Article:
All these cases are automatically handled for you by the Algolia engine.

3) Don’t fix issues locally, think global

Relevance is not a one day job, and you will discover specific queries with relevance issues over time. You should try not to optimize your relevance for a specific query without having the big picture in mind and having a setup that allows you to efficiently test your modifications on the entire set of query logs ensuring you won’t degrade the relevance of other queries. A good non-regression test suite is mandatory.

4) Stop thinking about “boost”

When we talk to different search teams, we see that they are all used to configuring "boost" and it comes as a reflex for them. By boost they mean integers that they configure in their ranking formula like “I configured a boost of 5 on my title attribute, 2 on my brand attribute and 1 on my description attribute” which is kind of code for “The attribute title is 5 times more important than description and brand is twice as important as description”.

Unfortunately these "boosts" are not so great. Changing one from a value X to Y is the most common source of issues we see everyday! No engineer is able to predict what will happen because this boost will be combined with a lot of other factors that make the modification unpredictable (you can see it as one integer mixed with other elements in a big mathematical formula). In other terms, even if you have non-regression tests, a change of boost will just totally change your result set and it will be close to impossible to say if the new configuration is better than the previous one or not.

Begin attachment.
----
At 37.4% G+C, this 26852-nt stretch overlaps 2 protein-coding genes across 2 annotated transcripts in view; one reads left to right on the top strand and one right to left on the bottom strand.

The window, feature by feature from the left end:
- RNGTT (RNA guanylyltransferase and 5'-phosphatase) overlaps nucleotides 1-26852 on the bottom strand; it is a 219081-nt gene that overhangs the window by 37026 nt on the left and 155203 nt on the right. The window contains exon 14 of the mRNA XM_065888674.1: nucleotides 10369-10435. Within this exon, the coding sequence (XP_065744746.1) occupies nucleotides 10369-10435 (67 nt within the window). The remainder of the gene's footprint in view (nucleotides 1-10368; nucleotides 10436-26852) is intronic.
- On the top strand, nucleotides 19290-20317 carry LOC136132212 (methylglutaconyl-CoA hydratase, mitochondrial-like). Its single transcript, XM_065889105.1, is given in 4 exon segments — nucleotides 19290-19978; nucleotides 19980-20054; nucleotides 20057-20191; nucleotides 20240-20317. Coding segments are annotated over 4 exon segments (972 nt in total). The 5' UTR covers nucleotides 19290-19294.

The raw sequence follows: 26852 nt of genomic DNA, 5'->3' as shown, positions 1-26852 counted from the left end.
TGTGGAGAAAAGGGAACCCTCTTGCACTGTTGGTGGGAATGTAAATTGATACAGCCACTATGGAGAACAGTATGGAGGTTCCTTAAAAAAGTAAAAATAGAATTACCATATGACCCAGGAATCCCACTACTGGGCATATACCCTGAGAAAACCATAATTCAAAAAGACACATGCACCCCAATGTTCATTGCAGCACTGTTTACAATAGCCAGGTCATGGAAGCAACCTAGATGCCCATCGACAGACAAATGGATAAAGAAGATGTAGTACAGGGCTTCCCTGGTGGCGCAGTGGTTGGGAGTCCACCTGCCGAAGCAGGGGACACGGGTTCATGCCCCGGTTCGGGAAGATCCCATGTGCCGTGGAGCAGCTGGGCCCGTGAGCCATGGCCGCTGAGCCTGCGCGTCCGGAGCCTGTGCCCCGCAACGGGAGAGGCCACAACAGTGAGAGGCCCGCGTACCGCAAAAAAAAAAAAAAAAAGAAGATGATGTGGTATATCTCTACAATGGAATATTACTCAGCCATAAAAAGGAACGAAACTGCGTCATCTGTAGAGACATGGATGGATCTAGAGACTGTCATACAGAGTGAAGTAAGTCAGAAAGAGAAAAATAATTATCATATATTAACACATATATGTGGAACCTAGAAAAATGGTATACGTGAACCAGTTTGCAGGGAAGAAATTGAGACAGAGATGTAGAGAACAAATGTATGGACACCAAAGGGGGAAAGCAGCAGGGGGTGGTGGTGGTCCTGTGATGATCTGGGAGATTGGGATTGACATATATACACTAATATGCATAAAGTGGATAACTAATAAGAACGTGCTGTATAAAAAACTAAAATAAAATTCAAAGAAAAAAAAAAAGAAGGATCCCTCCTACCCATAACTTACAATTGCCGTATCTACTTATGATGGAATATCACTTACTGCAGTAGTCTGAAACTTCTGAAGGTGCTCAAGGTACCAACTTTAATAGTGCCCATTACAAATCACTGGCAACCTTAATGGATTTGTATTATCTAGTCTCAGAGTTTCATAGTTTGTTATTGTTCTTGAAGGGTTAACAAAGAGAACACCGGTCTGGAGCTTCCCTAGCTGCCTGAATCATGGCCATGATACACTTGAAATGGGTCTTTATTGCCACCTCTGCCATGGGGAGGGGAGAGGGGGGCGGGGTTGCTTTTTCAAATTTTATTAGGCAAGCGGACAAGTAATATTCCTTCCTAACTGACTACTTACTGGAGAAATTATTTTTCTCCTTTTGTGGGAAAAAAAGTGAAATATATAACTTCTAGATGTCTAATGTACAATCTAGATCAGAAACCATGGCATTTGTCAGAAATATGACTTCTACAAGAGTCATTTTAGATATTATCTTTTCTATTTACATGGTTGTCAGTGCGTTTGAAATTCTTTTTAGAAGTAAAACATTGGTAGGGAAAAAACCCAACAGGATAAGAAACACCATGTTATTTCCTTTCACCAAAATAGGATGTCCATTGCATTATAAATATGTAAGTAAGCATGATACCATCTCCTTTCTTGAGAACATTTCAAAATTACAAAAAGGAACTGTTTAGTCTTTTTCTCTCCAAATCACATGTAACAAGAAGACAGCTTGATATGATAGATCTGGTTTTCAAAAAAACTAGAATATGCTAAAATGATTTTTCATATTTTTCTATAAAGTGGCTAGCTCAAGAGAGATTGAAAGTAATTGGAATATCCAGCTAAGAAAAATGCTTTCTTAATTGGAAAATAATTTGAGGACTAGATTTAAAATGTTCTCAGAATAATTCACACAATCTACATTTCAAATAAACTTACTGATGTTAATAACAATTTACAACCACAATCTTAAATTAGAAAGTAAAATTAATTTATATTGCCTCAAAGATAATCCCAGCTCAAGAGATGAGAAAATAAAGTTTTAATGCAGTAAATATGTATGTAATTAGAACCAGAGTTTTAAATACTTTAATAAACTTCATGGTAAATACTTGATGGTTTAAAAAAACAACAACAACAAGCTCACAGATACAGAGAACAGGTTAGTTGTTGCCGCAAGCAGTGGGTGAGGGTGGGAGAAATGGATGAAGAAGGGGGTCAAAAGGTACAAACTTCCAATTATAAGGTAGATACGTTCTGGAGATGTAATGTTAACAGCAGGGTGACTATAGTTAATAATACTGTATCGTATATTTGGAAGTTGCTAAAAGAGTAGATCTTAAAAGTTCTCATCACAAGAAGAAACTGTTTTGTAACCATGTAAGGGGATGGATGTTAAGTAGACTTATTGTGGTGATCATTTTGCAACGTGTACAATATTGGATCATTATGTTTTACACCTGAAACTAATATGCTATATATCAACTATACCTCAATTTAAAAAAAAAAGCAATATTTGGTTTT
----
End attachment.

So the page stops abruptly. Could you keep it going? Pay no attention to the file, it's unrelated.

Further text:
This is actually why we designed a different way to handle search relevance with a predictable approach.

5) Always explain the search results

Sometimes your search can be good but the user can perceive the results as bad because there is no explanation of the match.
The best–and most intuitive–way to explain a search result is to visually highlight the matching query terms in the result, but there are also two cases that are often not well handled:

  1. 1. When you are searching in multiple attributes but only display one of them statically: in this case it would be better to display the matching attributes. This is, for example, the case if you return “Elon Musk” for the query “Tesla.” This is great, but it would be even better to add a sub-line with “CEO: Elon Musk” to make sure someone who doesn’t know Elon Musk would understand the result.
  1. 2. When you are matching via a typo: it can sometimes be non-intuitive to see where the typo is, and highlighting the matched term is very useful to help the user quickly understand the match.